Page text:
Diagnostic accuracy of each imaging modality among the 19 surgical patients. The columns represent the number of modalities consistent with PEZ for each case.
© Copyright Policy
Related In: Results  -  Collection

License
Show All Figures
getmorefigures.php?uid=PMC5037321&req=5

Figure 4: Diagnostic accuracy of each imaging modality among the 19 surgical patients. The columns represent the number of modalities consistent with PEZ for each case.
Mentions: Reasons for the unfavorable clinical outcomes were suggested by SPM and 3D-SSP analyses, detailed in Figures 4 and 5. In two cases (cases 8 and 12), EZ resection was incomplete as there was another epileptic foci aside from the PEZ. Although case 17 showed good consistency for all diagnostic methods, the resected region was likely smaller than the real EZ, so seizure control failed. In the favorable outcome group, there was discordance between SPM and 3D-SSP results in three cases (cases 5, 7, and 13) in Figure 6. More specifically, SPM showed PCS in case 5, 3D-SSP in case 13, and both in case 7.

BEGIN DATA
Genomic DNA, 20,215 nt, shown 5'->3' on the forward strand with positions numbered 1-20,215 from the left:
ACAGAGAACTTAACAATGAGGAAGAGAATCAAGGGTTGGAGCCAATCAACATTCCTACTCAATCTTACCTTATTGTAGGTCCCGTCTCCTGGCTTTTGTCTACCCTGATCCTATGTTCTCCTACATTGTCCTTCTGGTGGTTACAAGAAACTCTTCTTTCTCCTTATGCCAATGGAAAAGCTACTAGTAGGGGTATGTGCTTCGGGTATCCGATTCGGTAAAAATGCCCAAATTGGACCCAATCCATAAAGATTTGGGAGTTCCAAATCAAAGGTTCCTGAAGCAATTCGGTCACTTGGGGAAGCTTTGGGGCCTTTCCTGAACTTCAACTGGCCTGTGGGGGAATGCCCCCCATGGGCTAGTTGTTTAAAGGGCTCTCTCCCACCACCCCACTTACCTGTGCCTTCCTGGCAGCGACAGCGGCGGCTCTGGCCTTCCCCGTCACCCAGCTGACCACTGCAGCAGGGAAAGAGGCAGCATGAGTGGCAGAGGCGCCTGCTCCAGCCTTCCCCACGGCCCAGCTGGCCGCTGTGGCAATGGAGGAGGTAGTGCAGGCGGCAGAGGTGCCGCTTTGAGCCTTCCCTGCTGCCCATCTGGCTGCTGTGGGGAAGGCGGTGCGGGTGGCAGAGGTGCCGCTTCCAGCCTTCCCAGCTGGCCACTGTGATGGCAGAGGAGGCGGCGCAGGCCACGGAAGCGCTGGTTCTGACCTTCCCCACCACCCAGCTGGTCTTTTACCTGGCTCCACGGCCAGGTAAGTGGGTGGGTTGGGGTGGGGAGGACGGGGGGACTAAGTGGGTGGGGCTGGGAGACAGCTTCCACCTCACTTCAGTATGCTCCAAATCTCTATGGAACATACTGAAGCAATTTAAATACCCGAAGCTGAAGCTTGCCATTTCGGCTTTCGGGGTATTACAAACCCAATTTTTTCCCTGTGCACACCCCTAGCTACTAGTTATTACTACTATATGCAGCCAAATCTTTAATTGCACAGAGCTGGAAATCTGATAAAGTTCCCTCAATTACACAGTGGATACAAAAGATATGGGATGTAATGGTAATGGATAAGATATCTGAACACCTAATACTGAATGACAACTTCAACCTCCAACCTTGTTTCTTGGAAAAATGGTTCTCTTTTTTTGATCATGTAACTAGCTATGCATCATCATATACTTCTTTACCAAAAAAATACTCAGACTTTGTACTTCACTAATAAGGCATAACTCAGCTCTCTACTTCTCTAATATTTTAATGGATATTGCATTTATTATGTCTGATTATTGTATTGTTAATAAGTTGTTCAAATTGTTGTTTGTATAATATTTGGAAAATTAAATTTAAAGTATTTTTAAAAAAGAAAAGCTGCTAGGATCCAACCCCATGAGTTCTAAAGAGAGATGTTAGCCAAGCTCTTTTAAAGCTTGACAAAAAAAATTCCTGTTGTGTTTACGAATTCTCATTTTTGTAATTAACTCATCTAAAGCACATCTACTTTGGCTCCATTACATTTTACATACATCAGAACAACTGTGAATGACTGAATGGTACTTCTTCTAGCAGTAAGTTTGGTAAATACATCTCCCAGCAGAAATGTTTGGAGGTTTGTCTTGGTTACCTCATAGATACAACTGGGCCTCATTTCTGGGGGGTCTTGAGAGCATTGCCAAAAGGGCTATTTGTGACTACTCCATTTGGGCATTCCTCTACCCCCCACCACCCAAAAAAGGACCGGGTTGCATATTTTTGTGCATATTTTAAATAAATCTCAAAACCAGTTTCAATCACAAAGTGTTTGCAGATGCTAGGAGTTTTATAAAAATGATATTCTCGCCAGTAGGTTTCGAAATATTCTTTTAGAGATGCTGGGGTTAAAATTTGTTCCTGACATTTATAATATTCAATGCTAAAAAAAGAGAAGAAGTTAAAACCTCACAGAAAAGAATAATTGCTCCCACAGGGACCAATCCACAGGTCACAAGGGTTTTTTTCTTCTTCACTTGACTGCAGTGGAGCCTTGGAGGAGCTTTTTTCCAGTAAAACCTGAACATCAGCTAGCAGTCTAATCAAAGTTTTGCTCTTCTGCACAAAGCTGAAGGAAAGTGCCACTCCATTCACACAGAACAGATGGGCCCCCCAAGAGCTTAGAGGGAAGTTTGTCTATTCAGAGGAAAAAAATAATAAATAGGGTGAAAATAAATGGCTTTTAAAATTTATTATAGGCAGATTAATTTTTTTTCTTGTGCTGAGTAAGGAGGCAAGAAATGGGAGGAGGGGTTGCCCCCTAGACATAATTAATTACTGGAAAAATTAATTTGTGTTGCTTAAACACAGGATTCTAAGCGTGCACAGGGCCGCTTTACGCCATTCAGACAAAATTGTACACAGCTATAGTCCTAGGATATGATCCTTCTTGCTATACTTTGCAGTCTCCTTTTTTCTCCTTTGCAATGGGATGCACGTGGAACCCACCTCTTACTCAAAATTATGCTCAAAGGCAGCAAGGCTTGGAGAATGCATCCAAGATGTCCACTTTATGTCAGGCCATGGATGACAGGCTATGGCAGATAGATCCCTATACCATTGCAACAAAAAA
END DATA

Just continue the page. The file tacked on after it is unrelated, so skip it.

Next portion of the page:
View Article: PubMed Central - PubMed

ABSTRACT

Introduction: Fluorine-18-fluorodeoxyglucose positron-emission tomography (18F-FDG-PET) is widely used to help localize the hypometabolic epileptogenic focus for presurgical evaluation of drug-refractory epilepsy patients. Two voxel-based brain mapping methods to interpret 18F-FDG-PET, statistical parametric mapping (SPM) and three-dimensional stereotactic surface projection (3D-SSP), improve the detection rate of seizure foci. This study aimed to compare the consistency of epileptic focus detection between SPM and 3D-SSP for 18F-FDG-PET brain mapping analysis.